Fortnite isn’t a great title for AMD. The RTX 2060 Super is just 5 fps down on the much more expensive Radeon VII. The 2070 Super was quite a bit slower than the RTX 2080, but it had no trouble brushing the Radeon VII aside, beating it by an 11% margin.

The Division 2 results look pretty typical given what we’ve seen so far. The 2060 Super is 10% faster than the standard model and the 2070 Super is 14% faster than the standard model. This made the 2070 Super faster than Vega 64 while the 2070 Super was faster than the Radeon VII.

The Radeon GPUs fair much better in DiRT Rally 2 and here the 2060 Super is only able to match Vega 64 and was just 5% faster than Vega 56 which is now selling for around $300. The 2070 Super was just 7% slower than the Radeon VII, so it fares better in this comparison.

Here we have another racing simulator in Forza Horizon 4 and coincidentally this is another great title for AMD. The Radeon VII streaks ahead of the 2070 Super, making Nvidia’s new $500 offering 17% slower. The 2060 Super is also done in by Vega 56, losing by a 10% margin.

Moving on to some Far Cry New Dawn testing and here we see the 2060 Super right behind the 2070 while the 2070 Super is right behind the 2080. This means the 2060 Super was able to match Vega 64 but the 2070 Super was 8% slower than the Radeon VII.

In World War Z the RTX 2060 Super couldn’t keep pace with Vega 56, while the Radeon VII was significantly faster than the 2070 Super. Still relative to Nvidia’s own product stack these new Super versions performed quite well.

Finally we have Assassin's Creed: Odyssey... here the 2060 Super was 11% faster than the standard 2060 which is typical based on what we’ve seen so far. Meanwhile the 2070 Super was 10% faster than the standard 2070 and this put it right on the tail of the 2080 and 1080 Ti. So that’s going to do it for the gaming benchmarks, let’s move on to check out power consumption.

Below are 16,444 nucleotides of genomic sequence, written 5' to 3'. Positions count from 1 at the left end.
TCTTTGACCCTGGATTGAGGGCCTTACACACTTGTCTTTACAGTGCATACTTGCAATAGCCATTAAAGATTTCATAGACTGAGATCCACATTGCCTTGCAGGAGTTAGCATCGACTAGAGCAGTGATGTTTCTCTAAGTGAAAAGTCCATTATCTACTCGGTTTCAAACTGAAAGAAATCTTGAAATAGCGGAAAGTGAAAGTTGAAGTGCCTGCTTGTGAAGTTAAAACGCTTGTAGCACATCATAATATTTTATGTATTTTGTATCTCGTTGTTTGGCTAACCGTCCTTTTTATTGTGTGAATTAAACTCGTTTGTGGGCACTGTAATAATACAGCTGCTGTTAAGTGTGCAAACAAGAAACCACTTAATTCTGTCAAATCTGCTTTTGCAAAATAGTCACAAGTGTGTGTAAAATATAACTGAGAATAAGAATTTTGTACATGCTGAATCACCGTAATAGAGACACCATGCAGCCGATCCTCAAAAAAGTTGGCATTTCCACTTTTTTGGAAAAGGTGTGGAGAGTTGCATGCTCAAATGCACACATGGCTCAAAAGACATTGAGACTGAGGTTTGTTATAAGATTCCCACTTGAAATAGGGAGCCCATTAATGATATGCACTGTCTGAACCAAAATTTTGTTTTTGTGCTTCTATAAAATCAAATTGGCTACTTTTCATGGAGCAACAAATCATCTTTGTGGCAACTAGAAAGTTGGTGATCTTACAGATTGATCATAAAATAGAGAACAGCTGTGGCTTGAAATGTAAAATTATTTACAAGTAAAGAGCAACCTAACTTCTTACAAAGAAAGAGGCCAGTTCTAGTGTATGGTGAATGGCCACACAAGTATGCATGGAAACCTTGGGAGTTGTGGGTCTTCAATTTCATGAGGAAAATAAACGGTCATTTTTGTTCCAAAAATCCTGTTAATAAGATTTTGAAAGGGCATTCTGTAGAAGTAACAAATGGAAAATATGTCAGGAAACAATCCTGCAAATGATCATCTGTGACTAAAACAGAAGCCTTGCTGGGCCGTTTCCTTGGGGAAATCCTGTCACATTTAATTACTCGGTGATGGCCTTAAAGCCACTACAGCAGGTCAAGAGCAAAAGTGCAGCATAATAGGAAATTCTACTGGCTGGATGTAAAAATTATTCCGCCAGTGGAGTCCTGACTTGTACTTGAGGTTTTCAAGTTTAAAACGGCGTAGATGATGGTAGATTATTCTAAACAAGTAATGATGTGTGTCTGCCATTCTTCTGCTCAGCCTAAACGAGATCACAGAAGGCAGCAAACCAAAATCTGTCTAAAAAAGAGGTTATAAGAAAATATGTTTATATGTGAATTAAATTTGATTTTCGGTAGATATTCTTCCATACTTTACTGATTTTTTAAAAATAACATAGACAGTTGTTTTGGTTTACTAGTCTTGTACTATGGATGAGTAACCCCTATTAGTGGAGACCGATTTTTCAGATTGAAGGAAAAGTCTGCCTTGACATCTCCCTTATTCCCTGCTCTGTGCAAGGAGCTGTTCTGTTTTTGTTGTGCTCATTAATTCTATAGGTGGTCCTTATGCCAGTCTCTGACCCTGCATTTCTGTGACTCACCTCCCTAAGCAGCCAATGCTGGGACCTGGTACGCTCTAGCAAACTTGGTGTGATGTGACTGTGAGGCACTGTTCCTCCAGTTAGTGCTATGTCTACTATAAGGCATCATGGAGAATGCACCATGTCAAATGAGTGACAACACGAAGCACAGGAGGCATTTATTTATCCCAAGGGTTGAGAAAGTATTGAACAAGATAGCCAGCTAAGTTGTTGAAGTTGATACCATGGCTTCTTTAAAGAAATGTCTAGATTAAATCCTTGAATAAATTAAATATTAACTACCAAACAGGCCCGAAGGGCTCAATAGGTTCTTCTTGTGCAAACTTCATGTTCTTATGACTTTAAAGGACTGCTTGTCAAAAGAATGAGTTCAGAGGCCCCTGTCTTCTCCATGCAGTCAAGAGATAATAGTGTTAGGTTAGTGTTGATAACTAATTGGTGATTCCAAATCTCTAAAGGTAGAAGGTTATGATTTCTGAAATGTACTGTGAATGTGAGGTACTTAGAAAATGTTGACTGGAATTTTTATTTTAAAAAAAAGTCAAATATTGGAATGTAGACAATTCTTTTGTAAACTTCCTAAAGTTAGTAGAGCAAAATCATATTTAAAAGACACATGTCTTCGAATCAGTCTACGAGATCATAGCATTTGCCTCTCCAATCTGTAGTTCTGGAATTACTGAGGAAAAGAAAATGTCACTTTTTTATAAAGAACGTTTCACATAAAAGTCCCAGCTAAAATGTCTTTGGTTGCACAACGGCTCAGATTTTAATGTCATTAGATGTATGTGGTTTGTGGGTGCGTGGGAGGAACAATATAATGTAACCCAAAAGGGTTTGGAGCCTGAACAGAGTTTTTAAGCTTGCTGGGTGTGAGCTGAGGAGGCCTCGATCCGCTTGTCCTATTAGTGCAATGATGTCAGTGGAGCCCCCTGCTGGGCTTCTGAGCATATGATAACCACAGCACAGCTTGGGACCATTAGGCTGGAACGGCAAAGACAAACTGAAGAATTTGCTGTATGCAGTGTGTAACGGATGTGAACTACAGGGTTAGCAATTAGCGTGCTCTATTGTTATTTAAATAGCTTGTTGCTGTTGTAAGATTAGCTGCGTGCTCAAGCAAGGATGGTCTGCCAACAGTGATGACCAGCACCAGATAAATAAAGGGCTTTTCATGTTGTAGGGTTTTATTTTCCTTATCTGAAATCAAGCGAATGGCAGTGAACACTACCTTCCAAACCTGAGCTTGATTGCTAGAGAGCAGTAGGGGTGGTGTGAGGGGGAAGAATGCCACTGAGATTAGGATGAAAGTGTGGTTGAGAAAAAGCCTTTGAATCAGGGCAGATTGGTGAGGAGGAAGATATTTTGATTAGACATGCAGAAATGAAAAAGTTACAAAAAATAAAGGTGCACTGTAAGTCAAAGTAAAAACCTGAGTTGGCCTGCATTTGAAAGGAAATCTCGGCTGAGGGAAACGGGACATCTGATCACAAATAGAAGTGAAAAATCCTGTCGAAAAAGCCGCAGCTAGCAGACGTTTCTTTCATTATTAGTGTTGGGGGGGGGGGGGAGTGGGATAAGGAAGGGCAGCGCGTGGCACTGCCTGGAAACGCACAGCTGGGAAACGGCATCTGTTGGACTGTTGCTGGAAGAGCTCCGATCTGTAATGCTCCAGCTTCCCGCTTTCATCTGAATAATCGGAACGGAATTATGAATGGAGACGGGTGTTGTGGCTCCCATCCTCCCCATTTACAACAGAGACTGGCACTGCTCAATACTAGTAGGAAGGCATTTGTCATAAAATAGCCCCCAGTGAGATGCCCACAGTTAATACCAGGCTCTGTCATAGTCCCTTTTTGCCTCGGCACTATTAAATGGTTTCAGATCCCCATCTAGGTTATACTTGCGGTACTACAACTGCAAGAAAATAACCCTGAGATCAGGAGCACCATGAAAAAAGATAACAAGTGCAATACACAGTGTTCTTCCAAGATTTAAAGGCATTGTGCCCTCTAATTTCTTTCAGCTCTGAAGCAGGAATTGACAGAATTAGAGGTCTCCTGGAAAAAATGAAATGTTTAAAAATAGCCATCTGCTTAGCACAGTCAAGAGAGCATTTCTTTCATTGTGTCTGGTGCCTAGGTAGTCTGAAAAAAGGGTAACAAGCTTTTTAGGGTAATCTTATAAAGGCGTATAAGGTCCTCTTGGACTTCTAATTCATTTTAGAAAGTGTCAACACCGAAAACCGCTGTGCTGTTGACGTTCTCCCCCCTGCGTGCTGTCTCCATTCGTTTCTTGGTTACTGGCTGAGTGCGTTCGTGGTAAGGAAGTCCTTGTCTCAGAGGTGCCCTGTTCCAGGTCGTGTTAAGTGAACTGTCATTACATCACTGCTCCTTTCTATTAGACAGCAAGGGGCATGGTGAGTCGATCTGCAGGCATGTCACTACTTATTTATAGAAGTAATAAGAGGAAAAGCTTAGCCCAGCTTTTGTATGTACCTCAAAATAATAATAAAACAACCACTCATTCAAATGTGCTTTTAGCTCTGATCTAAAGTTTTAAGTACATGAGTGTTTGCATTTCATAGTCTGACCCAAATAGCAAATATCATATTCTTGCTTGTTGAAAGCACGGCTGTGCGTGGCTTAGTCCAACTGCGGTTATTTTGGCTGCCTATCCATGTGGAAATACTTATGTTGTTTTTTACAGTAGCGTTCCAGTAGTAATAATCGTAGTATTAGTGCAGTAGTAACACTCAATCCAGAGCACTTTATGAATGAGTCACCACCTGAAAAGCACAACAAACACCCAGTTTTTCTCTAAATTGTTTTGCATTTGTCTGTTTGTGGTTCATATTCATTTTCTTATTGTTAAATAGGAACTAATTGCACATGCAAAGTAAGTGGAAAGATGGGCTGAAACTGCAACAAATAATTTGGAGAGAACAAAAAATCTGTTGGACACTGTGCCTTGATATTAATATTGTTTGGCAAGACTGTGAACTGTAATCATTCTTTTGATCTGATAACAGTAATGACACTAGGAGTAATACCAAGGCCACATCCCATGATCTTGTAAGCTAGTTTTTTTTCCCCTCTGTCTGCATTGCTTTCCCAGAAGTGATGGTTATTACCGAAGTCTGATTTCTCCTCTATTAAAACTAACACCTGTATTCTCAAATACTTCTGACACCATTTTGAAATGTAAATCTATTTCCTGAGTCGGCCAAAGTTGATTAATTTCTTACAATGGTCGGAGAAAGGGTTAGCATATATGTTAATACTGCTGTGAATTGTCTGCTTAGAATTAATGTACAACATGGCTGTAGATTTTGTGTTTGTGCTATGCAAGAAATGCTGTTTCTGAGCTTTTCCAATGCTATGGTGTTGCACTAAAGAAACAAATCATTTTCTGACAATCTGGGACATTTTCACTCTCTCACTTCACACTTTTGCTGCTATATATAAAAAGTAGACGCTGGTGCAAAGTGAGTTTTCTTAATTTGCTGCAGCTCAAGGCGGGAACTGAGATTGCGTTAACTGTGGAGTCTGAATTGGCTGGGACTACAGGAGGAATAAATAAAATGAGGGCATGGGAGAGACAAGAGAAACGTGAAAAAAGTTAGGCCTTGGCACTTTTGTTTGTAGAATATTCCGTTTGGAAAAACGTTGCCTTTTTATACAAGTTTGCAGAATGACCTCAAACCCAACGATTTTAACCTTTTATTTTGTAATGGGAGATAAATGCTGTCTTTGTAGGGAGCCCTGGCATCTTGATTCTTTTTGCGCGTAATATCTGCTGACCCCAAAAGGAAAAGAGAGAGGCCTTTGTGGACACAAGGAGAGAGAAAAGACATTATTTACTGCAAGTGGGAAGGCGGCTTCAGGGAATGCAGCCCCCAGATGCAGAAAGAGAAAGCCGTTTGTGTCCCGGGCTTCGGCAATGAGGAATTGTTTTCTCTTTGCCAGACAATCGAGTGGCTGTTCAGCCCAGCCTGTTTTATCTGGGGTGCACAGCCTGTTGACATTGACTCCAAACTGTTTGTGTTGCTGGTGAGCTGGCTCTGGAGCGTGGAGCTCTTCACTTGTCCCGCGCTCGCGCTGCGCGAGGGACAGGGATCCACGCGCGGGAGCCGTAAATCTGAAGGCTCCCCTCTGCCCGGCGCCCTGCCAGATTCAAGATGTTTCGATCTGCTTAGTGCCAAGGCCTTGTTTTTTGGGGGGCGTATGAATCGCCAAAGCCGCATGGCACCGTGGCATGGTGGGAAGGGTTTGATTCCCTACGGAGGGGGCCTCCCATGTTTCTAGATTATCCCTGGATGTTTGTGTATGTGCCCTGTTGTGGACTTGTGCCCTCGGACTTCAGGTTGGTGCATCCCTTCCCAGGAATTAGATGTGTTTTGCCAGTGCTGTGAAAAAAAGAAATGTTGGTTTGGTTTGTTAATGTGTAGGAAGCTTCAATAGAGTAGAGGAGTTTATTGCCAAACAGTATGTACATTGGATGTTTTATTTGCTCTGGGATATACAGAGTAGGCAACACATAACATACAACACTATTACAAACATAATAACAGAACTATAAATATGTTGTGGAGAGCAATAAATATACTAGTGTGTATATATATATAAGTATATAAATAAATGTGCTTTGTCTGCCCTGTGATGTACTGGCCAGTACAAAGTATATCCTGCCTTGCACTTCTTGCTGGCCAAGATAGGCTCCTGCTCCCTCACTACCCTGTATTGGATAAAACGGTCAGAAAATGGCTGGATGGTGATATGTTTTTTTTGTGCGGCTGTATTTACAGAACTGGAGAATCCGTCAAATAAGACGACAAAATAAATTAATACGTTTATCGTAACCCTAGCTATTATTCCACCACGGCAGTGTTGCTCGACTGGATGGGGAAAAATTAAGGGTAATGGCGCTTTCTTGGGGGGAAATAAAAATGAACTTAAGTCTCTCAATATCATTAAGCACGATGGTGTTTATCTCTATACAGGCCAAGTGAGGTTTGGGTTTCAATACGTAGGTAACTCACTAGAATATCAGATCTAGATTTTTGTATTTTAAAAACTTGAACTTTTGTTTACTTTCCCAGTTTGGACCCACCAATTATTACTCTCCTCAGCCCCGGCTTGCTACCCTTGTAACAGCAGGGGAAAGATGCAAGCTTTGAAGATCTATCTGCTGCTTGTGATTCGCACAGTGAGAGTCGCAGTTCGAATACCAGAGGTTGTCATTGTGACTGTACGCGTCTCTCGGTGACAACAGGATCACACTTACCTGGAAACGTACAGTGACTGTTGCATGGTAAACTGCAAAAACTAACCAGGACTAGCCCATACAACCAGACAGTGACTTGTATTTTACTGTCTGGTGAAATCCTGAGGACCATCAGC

Power Consumption

Looking at GPU consumption first we see that the RTX 2060 Super is very efficient, consuming only 5% more power than the standard 2060 and just 2% or 4 watts more than the Radeon RX 590.

The RTX 2070 Super jumped up to 198 watts and that made it 11% more power hungry than the 2060 Super. Still it was considerably more fuel efficient than the Radeon competition, consuming 20% less power than the Radeon VII.

However once we factor in the entire system draw those margins are reduced substantially. Now the 2070 Super consumes just 10% less power than the Radeon VII. There are some interesting changes here when measuring power draw from the wall. Vega 64 jumps well ahead of the RTX 2080 Ti, in the GPU test it consumed slightly less power.

The reason for this change is that we’re now including the power draw of the graphics card as well as other components such as the CPU, which has to work harder when paired with certain GPUs, typically the more powerful models. Anyway, the Super variants slot in exactly where you’d expect them to in terms of power usage.


Moving on into operating frequencies, temperatures, fan speeds and a little overclocking. Out of the box the RTX 2060 Super Founders Edition ran at 70C with a fan speed of just 1650 RPM, so it was virtually silent. The GPU maintained an average operating frequency of 1815 MHz after an hour-long loop of the F1 2018 benchmark.

Overclocked our sample was able to sustain 2010 MHz after the hour long test and this saw the operating temperature increase to 75C with a fan speed of 1900 RPM, so a pretty typical 11% overclock for a Turing based GPU.

Moving on to the 2070 Super and we see out of the box the Founders Edition model peaked at just 68 degrees with a fan speed of 1600 RPM, and this allowed it to maintain an operating frequency of 1890 MHz.

Overclocked our sample maintained an operating frequency of 1980 MHz. During the first few minutes of the test it was running at over 2 GHz but after about 5 minutes began throttling down and by the end of the hour sustained 1980 MHz which is a mere 5% overclock. The card was only running at 71C with a fan speed of 1700 RPM, so it was incredibly quiet.

Performance Summary

With all that performance data behind us, let's make full sense of it. For that we have a few performance breakdown charts, head to head comparisons, and then we’ll check out our cost per frame graph.

RTX 2060 Super vs. RTX 2070

As you can now guess, the RTX 2060 Super is only slightly slower than the original GeForce RTX 2070. For the most part ~4% slower with the only game where performance was a match being Assassin’s Creed Odyssey.

RTX 2060 Super vs. RTX 2060